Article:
Have you read HecateDemeter's posts about framing? They are quite excellent, and I completely recommend them!

In fact, when I wrote my own post about creating a personal "Pagan elevator speech", I used her posts on the subject as some of my inspiration.

Pagan In Paradise said...

I have, most of the information out there about framing is available in any 'Public Information officer" class. I just keep seeing the same situation every year during the Pagan Pride season and in October, so I thought it was worth a post..

thalassa said...

I concur...Honestly, I think it could stand to be re-posted annually at this time of year!

Stifyn Emrys said...

Thank you! I'd been noticing a lot of the "we don't worship the devil" talk lately, and I've had some of the same reactions. I've personally been focusing on promoting the positive more and defending against the negative less. This goes well with that life lesson. :-)

Lydia Marcassa NettlesCrabtree said...

I wanted to thank you! I often teach in my classes about what Christian's teach. They teach that the things you hide in the closet, those things you will not shine a light about are wrong, bad, sinful. In hiding in the broom closet I think we are doing ourselves a disservice. Especially in the South. When my son was in Boy Scouts and others asked about my religion I would say, "Boy Scouts is not a religious institution and discussion of our individual spiritual paths is inappropriate." By saying this I deflected the question and kept the focus on my son in Scouts - not my spiritual beliefs. Oddly enough, a secret meeting was later held to see if my family would be allowed to continue to attend that troop. I was later told the we won an overwhelming majority and the reason sighted was that I refused to make anyone's religious affiliation part of Boy Scouts - I bowed my head when others prayed, I showed up to the church for work days and Scout Sundays and I refused to proselytize or even explain my beliefs. Of course, at the time my old site explained my beliefs perfectly (which is why the secret meeting was held in the first place). However, ultimately what won over my son's friends parents was that I refused to bow to the assumption that I was evil or wrong anymore than any other person with spiritual beliefs.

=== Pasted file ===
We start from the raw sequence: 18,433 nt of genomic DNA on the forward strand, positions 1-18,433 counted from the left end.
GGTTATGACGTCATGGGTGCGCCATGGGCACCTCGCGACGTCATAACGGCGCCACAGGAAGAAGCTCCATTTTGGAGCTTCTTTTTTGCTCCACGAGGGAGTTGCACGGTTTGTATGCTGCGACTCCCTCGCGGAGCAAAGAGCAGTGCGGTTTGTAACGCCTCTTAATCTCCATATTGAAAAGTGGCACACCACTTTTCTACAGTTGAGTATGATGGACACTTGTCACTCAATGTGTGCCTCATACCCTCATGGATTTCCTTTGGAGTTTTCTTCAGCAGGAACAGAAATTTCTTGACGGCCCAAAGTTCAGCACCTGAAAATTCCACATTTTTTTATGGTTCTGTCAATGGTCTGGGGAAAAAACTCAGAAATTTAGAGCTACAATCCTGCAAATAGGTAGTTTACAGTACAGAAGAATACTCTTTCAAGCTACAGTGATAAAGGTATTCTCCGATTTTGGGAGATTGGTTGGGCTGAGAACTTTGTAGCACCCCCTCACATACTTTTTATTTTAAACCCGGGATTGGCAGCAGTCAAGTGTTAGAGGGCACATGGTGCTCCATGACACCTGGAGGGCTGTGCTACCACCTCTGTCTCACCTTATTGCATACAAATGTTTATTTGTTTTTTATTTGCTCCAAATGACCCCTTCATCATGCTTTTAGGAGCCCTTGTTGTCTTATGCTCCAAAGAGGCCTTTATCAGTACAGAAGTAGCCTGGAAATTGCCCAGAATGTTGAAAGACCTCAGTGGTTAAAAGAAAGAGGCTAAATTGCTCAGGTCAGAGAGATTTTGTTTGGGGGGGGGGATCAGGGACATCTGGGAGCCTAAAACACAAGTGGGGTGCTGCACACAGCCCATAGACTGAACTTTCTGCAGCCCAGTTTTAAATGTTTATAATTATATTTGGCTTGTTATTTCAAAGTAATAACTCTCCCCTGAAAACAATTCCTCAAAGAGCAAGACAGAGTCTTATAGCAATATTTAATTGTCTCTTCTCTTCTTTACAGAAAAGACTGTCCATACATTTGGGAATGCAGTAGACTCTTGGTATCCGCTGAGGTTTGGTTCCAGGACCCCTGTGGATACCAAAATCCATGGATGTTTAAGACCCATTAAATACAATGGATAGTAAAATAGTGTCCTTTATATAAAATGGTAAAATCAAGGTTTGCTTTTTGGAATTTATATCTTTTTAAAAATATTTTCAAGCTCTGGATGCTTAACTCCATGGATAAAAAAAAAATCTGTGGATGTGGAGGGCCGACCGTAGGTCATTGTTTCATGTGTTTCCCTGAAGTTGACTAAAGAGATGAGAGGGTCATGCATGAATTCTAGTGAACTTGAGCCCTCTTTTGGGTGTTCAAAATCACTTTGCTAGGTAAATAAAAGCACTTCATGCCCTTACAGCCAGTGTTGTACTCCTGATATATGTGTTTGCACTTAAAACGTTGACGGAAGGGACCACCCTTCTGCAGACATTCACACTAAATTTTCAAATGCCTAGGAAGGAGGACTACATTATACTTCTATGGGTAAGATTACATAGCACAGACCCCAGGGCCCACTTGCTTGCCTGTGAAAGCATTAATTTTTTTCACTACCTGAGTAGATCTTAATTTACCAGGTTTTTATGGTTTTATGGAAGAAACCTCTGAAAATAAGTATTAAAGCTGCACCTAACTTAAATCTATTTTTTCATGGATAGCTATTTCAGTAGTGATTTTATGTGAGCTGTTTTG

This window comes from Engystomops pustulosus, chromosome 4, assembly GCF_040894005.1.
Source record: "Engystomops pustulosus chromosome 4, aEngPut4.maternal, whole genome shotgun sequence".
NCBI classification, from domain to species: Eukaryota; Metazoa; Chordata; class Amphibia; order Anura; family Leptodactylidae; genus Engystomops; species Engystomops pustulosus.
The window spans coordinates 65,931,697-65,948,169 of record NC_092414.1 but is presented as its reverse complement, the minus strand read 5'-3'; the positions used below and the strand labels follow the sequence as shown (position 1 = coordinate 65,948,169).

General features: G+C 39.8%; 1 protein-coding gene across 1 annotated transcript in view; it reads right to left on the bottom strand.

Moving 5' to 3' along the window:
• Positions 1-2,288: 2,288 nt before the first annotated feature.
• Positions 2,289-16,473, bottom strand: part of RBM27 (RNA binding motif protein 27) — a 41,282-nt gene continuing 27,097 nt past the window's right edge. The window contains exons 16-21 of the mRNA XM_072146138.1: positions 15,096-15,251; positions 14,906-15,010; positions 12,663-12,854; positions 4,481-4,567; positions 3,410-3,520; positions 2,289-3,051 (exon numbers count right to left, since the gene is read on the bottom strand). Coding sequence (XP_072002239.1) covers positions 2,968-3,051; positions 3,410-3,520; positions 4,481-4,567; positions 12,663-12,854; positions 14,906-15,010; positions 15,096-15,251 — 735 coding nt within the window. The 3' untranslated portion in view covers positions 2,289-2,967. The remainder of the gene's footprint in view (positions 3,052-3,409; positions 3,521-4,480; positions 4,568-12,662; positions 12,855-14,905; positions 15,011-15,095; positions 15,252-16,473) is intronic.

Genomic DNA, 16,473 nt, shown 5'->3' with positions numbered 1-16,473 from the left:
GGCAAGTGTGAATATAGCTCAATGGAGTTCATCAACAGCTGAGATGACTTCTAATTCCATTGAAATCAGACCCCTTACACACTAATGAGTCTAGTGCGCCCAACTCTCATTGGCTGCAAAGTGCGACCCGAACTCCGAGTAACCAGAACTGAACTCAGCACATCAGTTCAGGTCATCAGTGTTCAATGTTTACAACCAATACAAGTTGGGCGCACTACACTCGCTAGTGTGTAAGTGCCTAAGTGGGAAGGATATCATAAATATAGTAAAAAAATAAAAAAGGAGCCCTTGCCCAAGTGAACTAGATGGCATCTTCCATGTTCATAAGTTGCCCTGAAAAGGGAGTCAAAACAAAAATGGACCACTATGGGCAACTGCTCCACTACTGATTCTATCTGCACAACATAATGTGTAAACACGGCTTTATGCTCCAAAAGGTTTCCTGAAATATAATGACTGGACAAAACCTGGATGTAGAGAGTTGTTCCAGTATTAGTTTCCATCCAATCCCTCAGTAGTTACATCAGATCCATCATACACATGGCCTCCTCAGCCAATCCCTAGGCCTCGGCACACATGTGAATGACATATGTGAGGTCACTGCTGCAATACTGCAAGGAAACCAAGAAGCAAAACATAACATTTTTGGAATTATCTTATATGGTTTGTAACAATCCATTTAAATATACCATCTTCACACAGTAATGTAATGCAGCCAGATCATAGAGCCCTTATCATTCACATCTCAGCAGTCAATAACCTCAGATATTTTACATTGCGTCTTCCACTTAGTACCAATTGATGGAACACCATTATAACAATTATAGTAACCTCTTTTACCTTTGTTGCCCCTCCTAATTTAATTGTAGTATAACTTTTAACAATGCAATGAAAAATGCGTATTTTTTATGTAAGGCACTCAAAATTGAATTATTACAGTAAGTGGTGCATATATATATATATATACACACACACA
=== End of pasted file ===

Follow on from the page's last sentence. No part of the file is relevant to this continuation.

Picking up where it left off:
Matt Benson-Parry said...

@Lydia Marcassa NettlesCrabtree
It is sad that there was a clandestine meeting held to decide your fate and that you weren't called into it to explain or defend your actions. It is somewhat ironic that modern boyscouts grew out of German Volkisch Movement (later hijacked by the Nazis along with a lot of other stuff) which was in itself a celebration of folkish beliefs, celebration of natural beauty and about spreading folklore, which in a nutshell is the basis of modern Paganism. I'm sure I'm preaching to the choir with that point anyway.
I once joined the local Welsh community to learn Cymraeg, both to be a better Pagan and to be a better Cymrudorian (Welshman born/raised outside of Wales). In the learning group was several middle aged Cymry and a Cymru Priest (Anglican Church). The priest and I engaged in lively discussions about the nature of gods and he never had a problem with my views or I with his. It was a couple of the middle aged supposedly nonreligious (as they described themselves) who had a problem with my views and subsequently they had me ostracised from the community. It retrospect, I was younger and more fiery than I am now, but I should have been shown decency and asked to refrain from discussing religion in their hearing/at their house. Instead they wouldn't discuss it with me and just made sure I wouldn't be invited back for the next or any subsequent meetings.

Rev. Christa Landon, D.Min. said...

Thank you so much for bringing classical Paganism into the discussion. Without a knowledge of the surviving thought of our ancient spiritual ancestors, we deprive ourselves of our heritage and cripple ourselves in theological discussions. Early Christianity adopted a great deal of Pagan ethics, including the very concept of philanthropia (imaged as a shepherd carrying a lamb).
Christa Landon